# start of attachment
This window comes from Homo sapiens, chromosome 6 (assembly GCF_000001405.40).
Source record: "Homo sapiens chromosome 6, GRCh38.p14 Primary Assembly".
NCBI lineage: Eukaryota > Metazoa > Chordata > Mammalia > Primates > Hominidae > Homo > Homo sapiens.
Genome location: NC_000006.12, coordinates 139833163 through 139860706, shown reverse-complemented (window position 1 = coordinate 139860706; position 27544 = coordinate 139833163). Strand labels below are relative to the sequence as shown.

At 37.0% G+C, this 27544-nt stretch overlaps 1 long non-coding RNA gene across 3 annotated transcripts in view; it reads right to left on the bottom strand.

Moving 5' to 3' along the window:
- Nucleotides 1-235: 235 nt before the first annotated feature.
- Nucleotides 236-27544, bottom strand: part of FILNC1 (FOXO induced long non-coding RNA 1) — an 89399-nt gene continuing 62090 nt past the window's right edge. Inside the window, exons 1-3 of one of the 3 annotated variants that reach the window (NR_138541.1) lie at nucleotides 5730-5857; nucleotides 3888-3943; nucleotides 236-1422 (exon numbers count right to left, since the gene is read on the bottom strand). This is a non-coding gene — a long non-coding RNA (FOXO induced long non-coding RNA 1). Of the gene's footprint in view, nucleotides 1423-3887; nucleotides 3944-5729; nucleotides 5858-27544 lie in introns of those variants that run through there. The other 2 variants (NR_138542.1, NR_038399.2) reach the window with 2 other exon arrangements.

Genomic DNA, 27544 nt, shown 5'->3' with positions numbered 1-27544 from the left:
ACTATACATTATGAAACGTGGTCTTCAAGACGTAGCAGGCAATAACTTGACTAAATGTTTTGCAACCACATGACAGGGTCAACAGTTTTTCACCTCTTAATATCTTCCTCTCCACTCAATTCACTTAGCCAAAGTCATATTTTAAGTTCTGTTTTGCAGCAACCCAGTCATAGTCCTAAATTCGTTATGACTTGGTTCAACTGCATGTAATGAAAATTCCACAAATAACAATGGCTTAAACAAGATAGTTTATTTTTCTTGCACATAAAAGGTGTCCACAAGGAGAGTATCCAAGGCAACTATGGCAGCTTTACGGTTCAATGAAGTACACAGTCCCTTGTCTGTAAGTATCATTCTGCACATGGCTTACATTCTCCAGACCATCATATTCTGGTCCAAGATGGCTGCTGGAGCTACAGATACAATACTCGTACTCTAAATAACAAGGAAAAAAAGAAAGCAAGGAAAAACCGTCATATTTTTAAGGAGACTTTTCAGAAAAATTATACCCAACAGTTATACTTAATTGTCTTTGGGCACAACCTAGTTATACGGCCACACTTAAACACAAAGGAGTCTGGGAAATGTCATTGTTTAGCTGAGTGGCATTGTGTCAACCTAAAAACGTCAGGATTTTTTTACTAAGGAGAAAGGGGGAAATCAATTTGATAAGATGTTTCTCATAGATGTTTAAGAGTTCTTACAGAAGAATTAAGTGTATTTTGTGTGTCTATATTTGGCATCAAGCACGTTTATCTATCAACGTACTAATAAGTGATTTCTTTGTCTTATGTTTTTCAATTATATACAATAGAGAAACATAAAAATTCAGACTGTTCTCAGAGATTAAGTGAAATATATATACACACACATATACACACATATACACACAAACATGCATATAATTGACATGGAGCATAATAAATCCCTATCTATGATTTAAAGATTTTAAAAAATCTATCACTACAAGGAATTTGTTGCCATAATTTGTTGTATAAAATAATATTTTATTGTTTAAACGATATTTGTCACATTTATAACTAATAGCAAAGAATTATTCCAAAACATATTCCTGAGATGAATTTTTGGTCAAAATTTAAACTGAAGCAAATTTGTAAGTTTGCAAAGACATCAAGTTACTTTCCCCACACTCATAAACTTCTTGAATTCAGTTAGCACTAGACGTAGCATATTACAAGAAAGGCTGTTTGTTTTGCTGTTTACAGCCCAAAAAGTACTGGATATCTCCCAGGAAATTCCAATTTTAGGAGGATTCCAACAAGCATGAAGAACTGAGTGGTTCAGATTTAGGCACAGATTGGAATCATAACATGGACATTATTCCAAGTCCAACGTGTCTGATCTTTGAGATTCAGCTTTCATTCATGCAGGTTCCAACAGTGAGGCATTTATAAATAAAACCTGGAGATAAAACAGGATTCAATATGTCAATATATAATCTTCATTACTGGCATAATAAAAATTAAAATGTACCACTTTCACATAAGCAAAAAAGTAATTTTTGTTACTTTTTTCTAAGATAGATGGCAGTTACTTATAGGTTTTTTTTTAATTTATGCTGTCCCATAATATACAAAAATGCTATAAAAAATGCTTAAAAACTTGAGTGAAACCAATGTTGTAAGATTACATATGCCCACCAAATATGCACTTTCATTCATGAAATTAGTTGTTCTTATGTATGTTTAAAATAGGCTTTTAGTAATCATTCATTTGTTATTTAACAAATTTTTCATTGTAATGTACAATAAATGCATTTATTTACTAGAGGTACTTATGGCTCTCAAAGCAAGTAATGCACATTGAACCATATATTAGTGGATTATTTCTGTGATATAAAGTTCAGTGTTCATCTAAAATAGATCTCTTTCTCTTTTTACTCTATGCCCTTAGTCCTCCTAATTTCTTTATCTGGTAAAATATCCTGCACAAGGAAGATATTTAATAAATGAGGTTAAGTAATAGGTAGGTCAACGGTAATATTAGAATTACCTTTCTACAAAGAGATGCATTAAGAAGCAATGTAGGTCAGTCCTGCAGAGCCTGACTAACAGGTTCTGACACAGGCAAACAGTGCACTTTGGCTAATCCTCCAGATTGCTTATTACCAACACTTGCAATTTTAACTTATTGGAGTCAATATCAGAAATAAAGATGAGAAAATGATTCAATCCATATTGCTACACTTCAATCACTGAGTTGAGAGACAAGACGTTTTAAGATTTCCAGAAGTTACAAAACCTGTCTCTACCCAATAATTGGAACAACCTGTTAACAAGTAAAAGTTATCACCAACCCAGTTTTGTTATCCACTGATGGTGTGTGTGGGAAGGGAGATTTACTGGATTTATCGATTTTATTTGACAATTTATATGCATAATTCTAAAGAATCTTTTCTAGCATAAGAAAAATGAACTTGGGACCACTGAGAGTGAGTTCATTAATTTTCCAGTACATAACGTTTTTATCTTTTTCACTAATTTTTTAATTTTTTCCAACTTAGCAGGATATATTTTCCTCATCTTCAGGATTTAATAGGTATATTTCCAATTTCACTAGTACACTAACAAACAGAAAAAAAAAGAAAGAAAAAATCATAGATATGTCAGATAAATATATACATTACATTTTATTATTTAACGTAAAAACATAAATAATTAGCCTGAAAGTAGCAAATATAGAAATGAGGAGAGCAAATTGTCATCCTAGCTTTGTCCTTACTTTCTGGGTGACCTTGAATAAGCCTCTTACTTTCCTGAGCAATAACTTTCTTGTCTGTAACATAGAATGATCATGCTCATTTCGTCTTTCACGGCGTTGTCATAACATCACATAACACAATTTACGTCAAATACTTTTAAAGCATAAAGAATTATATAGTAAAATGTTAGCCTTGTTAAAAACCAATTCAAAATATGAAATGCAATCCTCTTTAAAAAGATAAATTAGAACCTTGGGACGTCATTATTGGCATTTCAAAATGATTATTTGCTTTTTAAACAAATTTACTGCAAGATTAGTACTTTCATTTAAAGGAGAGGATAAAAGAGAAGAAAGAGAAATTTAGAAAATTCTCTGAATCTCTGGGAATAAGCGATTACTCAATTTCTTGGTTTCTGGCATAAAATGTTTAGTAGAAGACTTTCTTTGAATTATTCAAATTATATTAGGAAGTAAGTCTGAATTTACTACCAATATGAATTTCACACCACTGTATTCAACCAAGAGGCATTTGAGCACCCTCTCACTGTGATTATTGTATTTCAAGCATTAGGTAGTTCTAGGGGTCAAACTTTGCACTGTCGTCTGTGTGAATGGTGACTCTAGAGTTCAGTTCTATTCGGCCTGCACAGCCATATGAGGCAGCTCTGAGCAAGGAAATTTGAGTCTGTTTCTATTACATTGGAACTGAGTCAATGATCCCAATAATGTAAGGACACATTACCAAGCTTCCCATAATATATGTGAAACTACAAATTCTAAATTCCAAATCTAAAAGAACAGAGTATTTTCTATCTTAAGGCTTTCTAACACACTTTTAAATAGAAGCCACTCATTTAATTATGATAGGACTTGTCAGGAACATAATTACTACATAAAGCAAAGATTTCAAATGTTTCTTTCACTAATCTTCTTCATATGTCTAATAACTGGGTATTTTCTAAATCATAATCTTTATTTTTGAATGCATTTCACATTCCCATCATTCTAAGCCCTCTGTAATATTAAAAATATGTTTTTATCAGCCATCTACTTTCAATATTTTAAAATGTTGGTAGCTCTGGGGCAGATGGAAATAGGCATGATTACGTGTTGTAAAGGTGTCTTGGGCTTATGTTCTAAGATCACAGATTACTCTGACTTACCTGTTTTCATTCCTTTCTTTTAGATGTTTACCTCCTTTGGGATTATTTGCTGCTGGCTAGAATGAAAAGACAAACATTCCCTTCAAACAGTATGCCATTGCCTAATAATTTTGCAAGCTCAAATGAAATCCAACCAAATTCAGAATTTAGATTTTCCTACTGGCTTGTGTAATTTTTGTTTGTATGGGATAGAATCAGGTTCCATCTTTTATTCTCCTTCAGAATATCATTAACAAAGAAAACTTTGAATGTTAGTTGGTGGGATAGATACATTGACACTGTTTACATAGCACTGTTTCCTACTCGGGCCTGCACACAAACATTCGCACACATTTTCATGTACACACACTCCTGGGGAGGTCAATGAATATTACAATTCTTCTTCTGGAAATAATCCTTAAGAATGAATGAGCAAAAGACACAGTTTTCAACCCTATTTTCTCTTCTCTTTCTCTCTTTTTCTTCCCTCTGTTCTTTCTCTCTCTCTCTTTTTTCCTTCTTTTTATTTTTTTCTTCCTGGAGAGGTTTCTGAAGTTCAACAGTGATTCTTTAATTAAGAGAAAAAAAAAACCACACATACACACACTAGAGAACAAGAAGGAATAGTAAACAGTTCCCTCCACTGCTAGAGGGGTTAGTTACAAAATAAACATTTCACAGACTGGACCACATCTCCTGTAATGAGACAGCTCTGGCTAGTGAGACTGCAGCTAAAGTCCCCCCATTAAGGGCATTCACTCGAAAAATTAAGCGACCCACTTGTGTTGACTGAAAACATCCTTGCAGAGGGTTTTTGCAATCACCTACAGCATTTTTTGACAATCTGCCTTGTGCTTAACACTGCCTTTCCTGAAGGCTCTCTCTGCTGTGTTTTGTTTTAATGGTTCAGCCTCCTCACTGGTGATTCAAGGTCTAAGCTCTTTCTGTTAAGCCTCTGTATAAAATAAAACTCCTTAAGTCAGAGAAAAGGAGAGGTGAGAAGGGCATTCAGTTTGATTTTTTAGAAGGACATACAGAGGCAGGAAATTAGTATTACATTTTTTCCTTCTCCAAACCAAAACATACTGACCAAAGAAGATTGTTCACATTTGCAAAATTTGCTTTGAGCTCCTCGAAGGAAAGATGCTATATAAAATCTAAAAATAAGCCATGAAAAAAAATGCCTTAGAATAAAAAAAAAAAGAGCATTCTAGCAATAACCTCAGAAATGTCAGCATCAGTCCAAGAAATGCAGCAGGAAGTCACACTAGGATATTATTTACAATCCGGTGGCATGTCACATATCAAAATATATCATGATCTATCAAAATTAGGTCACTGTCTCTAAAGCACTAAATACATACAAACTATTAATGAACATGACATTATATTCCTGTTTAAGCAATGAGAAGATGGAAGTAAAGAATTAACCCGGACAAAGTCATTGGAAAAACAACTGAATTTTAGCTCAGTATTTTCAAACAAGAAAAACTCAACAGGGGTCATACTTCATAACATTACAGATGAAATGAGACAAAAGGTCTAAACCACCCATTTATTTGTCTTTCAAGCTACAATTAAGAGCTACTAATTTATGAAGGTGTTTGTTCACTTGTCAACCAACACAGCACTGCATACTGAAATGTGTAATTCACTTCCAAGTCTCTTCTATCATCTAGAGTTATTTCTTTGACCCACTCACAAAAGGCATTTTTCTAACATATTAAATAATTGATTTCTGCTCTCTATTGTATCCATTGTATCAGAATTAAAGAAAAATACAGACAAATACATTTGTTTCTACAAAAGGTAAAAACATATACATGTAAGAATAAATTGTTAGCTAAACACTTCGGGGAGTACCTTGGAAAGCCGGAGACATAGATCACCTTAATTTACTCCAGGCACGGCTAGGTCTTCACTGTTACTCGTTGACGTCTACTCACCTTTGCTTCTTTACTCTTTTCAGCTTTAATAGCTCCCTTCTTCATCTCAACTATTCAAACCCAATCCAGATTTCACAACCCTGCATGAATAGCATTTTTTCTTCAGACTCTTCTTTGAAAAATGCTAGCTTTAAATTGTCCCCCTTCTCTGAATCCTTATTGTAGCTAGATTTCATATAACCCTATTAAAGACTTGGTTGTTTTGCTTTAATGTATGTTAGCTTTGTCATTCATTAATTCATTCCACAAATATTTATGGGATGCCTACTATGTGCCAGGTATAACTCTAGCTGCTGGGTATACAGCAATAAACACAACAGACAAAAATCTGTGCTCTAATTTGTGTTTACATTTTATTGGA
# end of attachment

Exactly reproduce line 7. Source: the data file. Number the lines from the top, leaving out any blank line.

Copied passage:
- Nucleotides 1-235: 235 nt before the first annotated feature.